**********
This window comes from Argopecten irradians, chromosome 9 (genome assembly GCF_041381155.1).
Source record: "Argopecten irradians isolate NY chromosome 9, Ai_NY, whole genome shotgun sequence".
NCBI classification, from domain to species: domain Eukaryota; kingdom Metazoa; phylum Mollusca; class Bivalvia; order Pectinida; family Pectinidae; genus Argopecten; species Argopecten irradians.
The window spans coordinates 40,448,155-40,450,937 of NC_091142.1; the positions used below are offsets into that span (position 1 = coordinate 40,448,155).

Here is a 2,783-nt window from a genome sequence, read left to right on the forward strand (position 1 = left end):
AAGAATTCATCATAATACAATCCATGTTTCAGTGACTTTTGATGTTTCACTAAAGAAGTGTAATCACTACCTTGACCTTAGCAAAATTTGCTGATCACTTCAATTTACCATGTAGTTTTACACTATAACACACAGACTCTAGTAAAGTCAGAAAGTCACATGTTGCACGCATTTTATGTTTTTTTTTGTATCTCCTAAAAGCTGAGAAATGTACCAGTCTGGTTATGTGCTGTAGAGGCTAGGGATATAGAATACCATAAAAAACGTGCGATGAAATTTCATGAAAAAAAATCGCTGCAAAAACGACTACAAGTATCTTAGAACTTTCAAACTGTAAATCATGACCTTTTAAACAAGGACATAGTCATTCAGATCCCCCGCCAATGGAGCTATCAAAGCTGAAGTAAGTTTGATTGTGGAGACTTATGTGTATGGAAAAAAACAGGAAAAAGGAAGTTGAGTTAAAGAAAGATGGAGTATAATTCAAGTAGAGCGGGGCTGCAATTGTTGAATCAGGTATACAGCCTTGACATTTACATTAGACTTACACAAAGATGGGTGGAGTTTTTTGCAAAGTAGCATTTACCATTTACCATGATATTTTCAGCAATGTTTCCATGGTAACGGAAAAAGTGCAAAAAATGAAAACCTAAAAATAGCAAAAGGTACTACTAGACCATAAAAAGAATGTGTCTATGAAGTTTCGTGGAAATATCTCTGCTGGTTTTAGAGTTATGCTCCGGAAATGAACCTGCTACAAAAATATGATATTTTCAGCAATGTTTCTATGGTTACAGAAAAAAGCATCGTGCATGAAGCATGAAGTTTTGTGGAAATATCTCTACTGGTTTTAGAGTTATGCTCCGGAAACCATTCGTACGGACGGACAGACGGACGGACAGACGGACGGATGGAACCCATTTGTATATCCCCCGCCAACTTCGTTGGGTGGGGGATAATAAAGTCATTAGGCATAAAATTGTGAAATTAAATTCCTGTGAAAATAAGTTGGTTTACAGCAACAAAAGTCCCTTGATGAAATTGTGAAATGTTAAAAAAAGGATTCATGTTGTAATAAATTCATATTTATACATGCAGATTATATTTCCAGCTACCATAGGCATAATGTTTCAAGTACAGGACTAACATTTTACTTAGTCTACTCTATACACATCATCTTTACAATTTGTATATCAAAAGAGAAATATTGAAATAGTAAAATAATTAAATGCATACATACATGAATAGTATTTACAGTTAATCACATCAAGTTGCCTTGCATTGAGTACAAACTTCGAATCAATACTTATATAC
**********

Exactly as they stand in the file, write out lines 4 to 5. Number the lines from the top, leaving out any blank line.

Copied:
The window spans coordinates 40,448,155-40,450,937 of NC_091142.1; the positions used below are offsets into that span (position 1 = coordinate 40,448,155).

Here is a 2,783-nt window from a genome sequence, read left to right on the forward strand (position 1 = left end):